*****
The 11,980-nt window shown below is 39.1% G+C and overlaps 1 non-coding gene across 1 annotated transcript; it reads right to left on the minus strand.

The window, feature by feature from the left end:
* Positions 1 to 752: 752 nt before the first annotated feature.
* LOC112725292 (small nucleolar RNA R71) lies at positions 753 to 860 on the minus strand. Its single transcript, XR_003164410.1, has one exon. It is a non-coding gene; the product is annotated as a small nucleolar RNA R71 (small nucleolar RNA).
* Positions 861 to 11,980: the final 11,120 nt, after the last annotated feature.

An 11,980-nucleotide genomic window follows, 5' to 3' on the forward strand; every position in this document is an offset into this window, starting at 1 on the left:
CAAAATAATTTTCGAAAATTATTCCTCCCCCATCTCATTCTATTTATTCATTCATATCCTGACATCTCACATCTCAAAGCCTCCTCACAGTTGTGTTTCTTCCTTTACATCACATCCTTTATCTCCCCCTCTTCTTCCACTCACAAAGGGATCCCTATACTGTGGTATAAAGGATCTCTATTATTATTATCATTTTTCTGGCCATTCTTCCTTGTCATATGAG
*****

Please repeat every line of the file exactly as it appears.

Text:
The 11,980-nt window shown below is 39.1% G+C and overlaps 1 non-coding gene across 1 annotated transcript; it reads right to left on the minus strand.

The window, feature by feature from the left end:
* Positions 1 to 752: 752 nt before the first annotated feature.
* LOC112725292 (small nucleolar RNA R71) lies at positions 753 to 860 on the minus strand. Its single transcript, XR_003164410.1, has one exon. It is a non-coding gene; the product is annotated as a small nucleolar RNA R71 (small nucleolar RNA).
* Positions 861 to 11,980: the final 11,120 nt, after the last annotated feature.

An 11,980-nucleotide genomic window follows, 5' to 3' on the forward strand; every position in this document is an offset into this window, starting at 1 on the left:
CAAAATAATTTTCGAAAATTATTCCTCCCCCATCTCATTCTATTTATTCATTCATATCCTGACATCTCACATCTCAAAGCCTCCTCACAGTTGTGTTTCTTCCTTTACATCACATCCTTTATCTCCCCCTCTTCTTCCACTCACAAAGGGATCCCTATACTGTGGTATAAAGGATCTCTATTATTATTATCATTTTTCTGGCCATTCTTCCTTGTCATATGAG